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We are currently working with a client that insists that users have to state their gender during the registration process for a streaming service (for marketing purposes). We really do not want to ask the users this since it may offend. I was wondering if anyone has any references or data on how these types of irrelevant questions about the user affects conversions.

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    This question has some useful links: ux.stackexchange.com/questions/6133/… In summary - the more fields are present the lower the conversion percentage. And more complex fields (such a select boxes, which you are probably using for gender) have greater impact on that conversion rate than just plain text fields. So regardless of the fact it is Gender being asked for, just the fact that anything is being requested is going to reduce conversions. – JonW Feb 20 '15 at 10:55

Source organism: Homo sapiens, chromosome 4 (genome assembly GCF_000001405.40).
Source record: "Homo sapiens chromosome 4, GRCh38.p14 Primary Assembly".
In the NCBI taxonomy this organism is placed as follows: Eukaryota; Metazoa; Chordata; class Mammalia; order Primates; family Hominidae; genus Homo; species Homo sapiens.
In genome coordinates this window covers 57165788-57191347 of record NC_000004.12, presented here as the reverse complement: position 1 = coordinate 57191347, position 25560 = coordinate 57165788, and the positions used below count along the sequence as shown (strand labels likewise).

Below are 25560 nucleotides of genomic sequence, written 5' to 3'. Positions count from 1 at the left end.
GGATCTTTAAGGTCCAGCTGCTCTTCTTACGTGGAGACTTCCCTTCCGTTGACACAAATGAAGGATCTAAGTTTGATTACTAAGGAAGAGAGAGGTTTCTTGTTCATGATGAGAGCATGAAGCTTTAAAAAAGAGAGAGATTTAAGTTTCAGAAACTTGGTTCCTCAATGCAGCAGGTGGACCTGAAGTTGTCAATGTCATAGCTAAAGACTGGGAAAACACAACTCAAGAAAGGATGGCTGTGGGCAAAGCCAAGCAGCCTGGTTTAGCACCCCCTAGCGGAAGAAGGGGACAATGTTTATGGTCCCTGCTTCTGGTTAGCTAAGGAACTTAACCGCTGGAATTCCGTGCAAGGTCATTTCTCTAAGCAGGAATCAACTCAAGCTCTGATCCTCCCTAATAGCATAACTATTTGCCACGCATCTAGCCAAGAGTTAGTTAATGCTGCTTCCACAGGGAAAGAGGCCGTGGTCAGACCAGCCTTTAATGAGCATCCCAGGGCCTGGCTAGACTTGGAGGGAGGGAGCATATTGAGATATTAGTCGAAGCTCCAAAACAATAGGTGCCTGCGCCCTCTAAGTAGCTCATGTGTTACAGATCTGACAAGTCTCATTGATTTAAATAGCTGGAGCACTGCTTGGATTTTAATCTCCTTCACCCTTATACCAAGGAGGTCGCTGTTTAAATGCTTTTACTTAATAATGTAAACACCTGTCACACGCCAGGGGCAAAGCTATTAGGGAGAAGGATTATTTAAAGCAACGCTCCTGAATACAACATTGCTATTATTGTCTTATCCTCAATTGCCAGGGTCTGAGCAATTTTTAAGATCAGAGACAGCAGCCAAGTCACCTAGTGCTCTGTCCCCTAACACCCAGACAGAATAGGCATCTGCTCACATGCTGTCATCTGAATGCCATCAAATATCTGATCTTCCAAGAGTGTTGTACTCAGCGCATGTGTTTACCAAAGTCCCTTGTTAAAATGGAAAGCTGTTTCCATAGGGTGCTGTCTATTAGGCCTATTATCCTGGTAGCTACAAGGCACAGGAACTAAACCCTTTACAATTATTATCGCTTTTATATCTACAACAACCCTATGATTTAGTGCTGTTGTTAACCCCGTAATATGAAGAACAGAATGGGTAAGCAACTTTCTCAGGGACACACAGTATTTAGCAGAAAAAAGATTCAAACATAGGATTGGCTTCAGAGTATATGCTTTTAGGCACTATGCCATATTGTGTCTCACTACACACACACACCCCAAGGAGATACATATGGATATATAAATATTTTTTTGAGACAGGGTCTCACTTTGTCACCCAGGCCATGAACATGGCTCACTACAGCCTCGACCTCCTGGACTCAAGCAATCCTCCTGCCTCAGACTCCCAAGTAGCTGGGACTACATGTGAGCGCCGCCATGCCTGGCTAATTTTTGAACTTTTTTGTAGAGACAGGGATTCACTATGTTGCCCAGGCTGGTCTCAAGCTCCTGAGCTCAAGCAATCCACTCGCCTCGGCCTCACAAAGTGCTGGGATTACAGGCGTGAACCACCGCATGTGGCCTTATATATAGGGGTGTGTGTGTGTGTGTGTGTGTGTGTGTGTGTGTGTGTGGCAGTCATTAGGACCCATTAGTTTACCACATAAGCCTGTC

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A couple thoughts:

  • I found this article. Worth the read. I gathered that this appears to be a sensitive topic and, thus, it might not go over well in a registration form for a streaming service.
  • If you're a Google Analytics user, consider enabling Demographics and Interests so you can glean that data but not force the user to answer a question. You may not have a direct tie to your users, but this would give you a general idea of demographics on registered users.

Description of available data from Google Analytics' Demographics and Interests

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This article on how to increase conversion rates doesn't mention anything specific about gender, but it does tell you to keep forms short, and offer people the option to buy without registering for your site (which would imply not asking for their gender, because they haven't registered).

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